She says the elections will not be fair. “You must have free and fair elections. For me, we might even have elections in 2023.”

Ledwaba told the media that she would not be surprised if she was removed from office before the election given Safa’s pending case against her. But she remains steadfast: “Nobody ever bullies me. I will not worship anyone, but I will worship the statutes.

She was referring to the ban on making a public statement until her candidacy was confirmed. “I can’t just wake up and send out a circular just because I’m the president and ban the press conference. We need change. We need to transform from a troubled organization into a winning nation.”

Convincing presentation

Ledwaba says that she is capable of doing this for Safa. She listed several issues – from grassroots development and high school football to women’s football, national teams, finance and business, fans, match officials and management – that she plans to focus on to ensure South Africa wins again. Like most “politicians”, her presentation sounded convincing.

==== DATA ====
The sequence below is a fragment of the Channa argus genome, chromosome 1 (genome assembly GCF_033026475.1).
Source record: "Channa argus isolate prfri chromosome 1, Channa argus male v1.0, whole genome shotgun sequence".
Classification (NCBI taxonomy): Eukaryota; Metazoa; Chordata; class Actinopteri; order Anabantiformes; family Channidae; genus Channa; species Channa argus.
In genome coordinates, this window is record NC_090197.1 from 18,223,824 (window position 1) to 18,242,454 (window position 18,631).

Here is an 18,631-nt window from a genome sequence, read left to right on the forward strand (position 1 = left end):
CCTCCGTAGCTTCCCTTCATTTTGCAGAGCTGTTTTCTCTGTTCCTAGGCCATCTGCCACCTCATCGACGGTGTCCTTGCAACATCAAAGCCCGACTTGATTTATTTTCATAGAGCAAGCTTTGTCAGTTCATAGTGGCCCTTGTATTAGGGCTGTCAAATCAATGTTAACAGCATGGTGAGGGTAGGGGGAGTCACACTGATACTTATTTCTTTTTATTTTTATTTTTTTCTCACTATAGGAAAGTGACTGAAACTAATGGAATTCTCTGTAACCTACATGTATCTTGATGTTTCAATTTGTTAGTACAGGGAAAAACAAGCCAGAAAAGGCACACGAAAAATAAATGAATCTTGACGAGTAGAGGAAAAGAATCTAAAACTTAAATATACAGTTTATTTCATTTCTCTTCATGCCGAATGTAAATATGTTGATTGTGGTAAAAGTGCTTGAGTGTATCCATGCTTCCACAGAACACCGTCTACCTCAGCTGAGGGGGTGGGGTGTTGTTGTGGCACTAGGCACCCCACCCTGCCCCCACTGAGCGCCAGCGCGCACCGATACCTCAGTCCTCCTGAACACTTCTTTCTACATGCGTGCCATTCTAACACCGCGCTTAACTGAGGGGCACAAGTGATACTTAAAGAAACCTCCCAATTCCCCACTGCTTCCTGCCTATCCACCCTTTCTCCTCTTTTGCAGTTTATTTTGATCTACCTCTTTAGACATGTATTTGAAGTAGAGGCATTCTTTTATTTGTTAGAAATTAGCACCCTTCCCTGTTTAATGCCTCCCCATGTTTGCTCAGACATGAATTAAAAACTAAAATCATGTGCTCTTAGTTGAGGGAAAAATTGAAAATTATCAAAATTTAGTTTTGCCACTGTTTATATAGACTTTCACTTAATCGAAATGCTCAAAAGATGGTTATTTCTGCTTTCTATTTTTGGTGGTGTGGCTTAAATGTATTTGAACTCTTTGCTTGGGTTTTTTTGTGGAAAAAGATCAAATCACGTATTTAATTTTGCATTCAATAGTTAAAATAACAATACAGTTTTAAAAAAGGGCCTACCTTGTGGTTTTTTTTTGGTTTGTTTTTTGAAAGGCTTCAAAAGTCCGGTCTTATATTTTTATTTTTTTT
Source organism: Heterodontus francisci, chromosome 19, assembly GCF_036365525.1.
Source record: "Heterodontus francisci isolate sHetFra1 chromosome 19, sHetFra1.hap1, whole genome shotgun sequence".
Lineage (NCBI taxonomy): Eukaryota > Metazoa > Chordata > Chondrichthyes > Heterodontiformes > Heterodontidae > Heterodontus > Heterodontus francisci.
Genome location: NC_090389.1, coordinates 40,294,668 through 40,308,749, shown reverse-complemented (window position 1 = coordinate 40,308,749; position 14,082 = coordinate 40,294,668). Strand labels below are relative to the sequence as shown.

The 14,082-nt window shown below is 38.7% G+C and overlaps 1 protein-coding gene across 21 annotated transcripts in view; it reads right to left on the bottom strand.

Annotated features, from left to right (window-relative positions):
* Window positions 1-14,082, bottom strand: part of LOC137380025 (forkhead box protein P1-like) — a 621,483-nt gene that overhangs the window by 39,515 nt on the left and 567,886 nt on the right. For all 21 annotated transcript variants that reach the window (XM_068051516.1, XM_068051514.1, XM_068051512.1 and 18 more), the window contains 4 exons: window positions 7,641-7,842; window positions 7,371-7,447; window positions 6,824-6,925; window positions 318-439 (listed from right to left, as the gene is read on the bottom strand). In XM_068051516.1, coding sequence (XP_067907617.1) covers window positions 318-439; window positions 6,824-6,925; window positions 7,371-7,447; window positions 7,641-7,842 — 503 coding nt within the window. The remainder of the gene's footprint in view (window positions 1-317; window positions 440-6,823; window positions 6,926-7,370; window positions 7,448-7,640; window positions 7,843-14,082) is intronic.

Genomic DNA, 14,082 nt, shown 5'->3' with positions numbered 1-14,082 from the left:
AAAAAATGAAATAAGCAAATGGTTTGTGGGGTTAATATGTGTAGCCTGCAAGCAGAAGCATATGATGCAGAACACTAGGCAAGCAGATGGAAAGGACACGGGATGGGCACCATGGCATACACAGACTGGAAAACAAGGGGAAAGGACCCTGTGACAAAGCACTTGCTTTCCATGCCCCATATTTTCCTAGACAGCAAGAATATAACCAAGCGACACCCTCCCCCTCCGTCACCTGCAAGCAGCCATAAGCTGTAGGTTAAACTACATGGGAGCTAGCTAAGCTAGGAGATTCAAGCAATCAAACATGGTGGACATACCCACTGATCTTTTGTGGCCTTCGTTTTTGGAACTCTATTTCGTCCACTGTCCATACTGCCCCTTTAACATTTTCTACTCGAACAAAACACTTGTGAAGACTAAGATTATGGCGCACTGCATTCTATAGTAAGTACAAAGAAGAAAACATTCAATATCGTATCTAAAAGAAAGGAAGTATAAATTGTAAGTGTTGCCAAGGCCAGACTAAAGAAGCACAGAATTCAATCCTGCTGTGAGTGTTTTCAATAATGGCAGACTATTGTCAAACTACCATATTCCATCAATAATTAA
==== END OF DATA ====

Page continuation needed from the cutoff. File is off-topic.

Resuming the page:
There was an elaborate plan to get “legends involved in football coaching schools”. And her reasoning that the association is struggling to attract commercial support because “backers don’t sponsor Safa but invest in leadership they believe in” made sense. She then spoke about the role she played in ensuring that the development of Banyana Banyana players was taken to a higher level by basing them in the High Performance Center at the University of Pretoria, from which a large number made it to overseas. clubs.